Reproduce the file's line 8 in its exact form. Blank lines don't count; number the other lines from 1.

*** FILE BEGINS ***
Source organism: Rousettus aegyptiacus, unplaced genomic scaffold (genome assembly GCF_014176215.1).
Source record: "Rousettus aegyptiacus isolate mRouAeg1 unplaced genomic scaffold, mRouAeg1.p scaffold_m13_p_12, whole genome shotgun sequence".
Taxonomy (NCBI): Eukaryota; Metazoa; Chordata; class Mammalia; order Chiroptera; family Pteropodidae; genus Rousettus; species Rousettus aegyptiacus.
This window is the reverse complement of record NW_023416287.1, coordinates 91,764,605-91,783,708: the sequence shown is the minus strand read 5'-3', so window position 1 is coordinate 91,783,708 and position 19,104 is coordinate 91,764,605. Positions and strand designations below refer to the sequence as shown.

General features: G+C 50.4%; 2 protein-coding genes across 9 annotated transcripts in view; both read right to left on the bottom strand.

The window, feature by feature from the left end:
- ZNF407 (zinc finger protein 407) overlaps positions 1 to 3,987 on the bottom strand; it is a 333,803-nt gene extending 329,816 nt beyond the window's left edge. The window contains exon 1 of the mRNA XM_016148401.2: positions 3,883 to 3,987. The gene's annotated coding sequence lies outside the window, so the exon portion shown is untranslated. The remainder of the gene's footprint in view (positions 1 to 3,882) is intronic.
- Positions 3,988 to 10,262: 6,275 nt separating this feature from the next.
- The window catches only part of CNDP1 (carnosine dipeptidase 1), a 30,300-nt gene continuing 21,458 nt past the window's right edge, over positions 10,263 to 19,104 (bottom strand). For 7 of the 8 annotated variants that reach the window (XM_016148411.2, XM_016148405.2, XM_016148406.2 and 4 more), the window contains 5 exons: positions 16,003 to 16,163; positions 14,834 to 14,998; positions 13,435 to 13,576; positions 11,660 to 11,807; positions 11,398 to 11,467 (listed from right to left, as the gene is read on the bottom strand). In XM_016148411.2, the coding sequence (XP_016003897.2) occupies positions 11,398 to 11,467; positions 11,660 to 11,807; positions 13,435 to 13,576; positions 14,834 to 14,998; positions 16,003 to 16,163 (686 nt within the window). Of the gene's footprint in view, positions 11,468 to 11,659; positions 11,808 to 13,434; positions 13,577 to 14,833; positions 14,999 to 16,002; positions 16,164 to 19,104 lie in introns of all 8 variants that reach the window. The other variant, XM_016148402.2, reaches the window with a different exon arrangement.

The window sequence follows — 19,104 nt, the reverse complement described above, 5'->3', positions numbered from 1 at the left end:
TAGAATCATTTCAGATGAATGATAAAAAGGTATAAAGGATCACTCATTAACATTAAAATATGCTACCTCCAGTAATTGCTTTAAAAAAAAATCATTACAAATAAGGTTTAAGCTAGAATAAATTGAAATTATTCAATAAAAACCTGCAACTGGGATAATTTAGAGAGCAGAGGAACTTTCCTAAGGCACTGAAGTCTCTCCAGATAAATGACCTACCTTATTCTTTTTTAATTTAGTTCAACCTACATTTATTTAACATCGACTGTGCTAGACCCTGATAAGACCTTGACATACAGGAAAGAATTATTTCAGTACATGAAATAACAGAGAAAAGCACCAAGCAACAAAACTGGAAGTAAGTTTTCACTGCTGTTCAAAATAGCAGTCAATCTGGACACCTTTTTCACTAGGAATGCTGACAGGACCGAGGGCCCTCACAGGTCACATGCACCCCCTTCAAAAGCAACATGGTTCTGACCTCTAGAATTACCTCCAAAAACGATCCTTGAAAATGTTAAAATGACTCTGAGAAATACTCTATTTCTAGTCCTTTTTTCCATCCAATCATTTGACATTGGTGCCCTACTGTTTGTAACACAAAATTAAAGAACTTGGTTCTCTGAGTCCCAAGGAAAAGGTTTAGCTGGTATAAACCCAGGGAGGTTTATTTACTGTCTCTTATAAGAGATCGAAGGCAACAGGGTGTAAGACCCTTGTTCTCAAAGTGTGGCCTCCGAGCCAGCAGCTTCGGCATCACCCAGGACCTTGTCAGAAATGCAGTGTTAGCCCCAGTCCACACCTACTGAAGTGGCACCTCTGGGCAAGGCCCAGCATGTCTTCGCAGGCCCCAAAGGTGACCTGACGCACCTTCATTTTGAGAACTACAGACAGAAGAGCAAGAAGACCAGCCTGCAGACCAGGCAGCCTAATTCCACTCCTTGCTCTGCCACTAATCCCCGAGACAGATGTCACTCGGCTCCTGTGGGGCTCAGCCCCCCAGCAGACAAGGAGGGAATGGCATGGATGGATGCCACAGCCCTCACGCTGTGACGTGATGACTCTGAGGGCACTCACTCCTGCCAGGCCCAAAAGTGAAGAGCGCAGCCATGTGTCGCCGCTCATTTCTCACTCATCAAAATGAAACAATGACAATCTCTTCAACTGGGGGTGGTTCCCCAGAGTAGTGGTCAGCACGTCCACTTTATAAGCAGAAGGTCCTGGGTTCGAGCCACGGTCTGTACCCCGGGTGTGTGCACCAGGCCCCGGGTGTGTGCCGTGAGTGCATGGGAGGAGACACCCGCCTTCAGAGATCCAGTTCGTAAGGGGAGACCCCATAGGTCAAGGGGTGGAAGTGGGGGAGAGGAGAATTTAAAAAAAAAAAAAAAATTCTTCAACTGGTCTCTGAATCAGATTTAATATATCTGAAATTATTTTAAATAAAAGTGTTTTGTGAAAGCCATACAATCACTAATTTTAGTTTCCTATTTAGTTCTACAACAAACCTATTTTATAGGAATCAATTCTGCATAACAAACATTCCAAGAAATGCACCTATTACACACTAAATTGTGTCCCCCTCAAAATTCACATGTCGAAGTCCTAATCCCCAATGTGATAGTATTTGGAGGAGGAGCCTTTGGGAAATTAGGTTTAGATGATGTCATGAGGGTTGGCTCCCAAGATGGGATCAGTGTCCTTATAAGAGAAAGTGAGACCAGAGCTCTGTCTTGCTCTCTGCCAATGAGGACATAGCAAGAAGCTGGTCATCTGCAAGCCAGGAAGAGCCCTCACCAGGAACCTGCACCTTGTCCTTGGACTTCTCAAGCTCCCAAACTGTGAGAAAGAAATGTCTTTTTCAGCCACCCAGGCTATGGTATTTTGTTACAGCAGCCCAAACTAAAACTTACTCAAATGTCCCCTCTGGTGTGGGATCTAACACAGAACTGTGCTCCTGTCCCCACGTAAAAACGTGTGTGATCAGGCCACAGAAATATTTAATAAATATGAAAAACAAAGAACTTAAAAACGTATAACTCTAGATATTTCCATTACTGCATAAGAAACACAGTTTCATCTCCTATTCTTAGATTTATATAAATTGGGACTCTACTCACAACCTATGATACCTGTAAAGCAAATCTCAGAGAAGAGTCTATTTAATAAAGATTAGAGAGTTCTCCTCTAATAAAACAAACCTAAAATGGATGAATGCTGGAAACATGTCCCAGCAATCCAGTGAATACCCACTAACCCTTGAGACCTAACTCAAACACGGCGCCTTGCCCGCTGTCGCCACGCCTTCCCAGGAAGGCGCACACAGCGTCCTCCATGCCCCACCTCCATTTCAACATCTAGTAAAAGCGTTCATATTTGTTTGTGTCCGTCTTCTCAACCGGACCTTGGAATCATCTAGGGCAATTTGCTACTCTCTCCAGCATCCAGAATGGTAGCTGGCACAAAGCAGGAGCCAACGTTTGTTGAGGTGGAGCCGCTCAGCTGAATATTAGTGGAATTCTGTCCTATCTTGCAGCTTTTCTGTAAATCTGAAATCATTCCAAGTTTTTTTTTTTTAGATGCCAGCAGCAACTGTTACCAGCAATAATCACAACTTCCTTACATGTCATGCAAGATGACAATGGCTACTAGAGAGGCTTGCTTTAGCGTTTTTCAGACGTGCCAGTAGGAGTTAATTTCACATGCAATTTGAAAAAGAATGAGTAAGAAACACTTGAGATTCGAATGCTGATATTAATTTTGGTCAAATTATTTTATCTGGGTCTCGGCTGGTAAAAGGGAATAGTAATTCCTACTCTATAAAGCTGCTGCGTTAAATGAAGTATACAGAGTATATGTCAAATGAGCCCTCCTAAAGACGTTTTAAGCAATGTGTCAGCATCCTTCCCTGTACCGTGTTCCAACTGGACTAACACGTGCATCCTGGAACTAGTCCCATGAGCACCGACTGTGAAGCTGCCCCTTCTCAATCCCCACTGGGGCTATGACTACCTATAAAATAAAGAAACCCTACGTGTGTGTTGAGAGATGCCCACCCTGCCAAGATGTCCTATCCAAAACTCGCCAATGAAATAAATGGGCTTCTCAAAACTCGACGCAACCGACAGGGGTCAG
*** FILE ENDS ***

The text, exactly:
- Positions 3,988 to 10,262: 6,275 nt separating this feature from the next.